Determination of the origins and recharge rates of the Sfax aquifer system (southeastern Tunisia) using isotope tracers

Rahma Ayadi, Kamel Zouari, Hakim Saibi, Rim Trabelsi, Hafedh Khanfir, Ryuichi Itoi

Research output: Contribution to journalArticle

7 Citations (Scopus)

Abstract

The origin of groundwater in the Sfax aquifer system was studied using environmental isotopic tracers (δ18O, δ2H, and 3H). In total, 164 water samples were analyzed for stable isotopes: 73 collected from the Sfax shallow aquifer, 63 from the Sfax middle aquifer, and 28 from the Sfax deep aquifer. Recent recharge of the groundwater in the Sfax aquifer was identified using tritium concentrations in 82 groundwater samples from different depths. The isotopic ratios of the shallow aquifer range from −5.55 to −1.59 ‰ for δ18O and from −38.38 to −14.19 ‰ for δ2H, and the isotopic ratios in the middle aquifer range from −6.86 to −2.97 ‰ for δ18O and from −44.18 to −22.38 ‰ for δ2H. The deep aquifer exhibited markedly lower isotopic values, ranging from −6.70 to −5.70 ‰ for δ18O and from −42.40 to −38.89 ‰ for δ2H. The mixing proportions inferred from stable isotopic mass balance calculations suggest that the deep aquifer contributes significantly to the middle aquifer through geologic structures and may reach 100 % in the Menzel Chaker region. The isotopic mass balance model also indicates that the middle groundwater aquifer may contribute up to 100 % of the shallow Plio-Quaternary aquifer, particularly in the western and northeastern parts of the study area, between Bir Ali ben Khalifa and Djebeniana. The tritium data support the existence of recent recharge. The tritium and stable isotope data clearly indicate the presence of mixing processes, especially in the northwestern and coastal portions of the study area. A conceptual model is established, explaining the pressure differences that generate vertical leakage, which is a reasonable mechanism for flow between the aquifers.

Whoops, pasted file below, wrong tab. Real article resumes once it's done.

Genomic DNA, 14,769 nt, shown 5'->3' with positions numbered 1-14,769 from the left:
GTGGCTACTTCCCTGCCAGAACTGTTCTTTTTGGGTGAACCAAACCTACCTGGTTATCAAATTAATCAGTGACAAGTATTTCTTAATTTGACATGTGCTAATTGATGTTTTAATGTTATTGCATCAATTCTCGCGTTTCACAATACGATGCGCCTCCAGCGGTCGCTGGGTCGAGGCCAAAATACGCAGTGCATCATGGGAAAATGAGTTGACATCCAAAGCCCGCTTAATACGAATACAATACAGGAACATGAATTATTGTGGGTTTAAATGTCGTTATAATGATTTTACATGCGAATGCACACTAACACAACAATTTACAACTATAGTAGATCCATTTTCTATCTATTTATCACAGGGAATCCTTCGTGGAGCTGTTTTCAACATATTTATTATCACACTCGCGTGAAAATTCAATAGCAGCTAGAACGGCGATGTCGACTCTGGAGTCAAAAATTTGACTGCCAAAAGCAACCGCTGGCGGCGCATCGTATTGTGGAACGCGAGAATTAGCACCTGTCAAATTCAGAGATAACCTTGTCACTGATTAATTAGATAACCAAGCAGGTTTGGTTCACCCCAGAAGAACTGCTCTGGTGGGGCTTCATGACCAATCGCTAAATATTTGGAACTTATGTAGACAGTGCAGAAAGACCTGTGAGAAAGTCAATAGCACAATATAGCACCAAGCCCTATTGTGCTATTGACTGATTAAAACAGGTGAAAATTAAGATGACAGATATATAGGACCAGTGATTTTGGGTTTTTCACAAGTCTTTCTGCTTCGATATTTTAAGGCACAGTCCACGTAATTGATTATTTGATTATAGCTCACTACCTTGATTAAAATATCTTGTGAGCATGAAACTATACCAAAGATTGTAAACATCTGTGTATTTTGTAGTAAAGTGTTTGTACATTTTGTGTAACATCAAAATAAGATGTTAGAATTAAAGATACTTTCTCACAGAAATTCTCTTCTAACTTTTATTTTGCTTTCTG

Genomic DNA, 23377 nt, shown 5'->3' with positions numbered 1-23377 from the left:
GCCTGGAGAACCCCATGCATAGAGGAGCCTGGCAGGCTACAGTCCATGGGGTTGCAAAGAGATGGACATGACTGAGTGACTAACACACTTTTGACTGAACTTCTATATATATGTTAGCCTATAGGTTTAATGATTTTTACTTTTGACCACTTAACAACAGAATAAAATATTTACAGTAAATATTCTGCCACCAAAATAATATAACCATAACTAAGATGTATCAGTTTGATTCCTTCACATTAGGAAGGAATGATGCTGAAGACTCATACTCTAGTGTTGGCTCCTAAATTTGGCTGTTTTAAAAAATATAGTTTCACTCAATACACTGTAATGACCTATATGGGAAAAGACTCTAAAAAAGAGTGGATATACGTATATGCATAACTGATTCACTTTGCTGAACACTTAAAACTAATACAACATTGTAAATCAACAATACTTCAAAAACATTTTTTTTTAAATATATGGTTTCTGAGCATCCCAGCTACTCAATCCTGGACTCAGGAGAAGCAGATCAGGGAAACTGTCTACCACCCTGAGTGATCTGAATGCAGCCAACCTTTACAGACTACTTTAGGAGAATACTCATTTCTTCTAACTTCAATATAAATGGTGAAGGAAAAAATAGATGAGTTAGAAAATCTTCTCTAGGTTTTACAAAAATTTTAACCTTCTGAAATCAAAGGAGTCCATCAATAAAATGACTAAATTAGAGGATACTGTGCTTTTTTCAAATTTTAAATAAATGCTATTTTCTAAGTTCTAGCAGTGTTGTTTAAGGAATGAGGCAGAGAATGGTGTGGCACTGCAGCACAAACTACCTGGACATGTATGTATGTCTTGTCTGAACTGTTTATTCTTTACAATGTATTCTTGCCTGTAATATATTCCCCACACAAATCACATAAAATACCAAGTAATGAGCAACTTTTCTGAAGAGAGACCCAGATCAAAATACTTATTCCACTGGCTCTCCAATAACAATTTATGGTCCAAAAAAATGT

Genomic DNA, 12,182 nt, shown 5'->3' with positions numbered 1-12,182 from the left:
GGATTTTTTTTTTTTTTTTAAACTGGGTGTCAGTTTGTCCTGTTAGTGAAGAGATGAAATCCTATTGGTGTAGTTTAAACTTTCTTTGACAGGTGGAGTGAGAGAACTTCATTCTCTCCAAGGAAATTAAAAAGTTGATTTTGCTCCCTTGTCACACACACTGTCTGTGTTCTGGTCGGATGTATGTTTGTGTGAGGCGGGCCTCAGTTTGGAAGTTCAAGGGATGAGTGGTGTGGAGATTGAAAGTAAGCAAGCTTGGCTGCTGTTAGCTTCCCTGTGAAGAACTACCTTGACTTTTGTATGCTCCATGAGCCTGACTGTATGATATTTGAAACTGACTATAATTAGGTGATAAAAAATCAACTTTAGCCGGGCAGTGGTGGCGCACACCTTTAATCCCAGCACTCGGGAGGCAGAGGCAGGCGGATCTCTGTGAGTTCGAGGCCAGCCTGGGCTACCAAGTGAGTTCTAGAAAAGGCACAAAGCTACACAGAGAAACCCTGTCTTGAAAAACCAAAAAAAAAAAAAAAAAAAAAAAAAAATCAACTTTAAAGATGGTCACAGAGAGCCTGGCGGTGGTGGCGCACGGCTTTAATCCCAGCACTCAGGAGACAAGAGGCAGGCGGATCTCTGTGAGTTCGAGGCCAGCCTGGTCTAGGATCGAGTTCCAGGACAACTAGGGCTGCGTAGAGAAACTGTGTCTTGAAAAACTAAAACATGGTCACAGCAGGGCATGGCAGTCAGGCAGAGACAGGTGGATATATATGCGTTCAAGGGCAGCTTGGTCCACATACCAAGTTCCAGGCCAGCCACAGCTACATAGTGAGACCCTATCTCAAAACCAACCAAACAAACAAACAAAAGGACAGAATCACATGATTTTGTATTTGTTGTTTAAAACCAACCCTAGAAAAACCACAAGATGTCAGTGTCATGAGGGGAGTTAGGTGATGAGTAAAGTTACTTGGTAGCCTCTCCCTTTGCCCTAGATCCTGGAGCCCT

Original languageEnglish
Article number636
JournalEnvironmental Earth Sciences
Volume75
Issue number8
DOIs
Publication statusPublished - Apr 1 2016

All Science Journal Classification (ASJC) codes

  • Global and Planetary Change
  • Environmental Chemistry
  • Water Science and Technology
  • Soil Science
  • Pollution
  • Geology
  • Earth-Surface Processes

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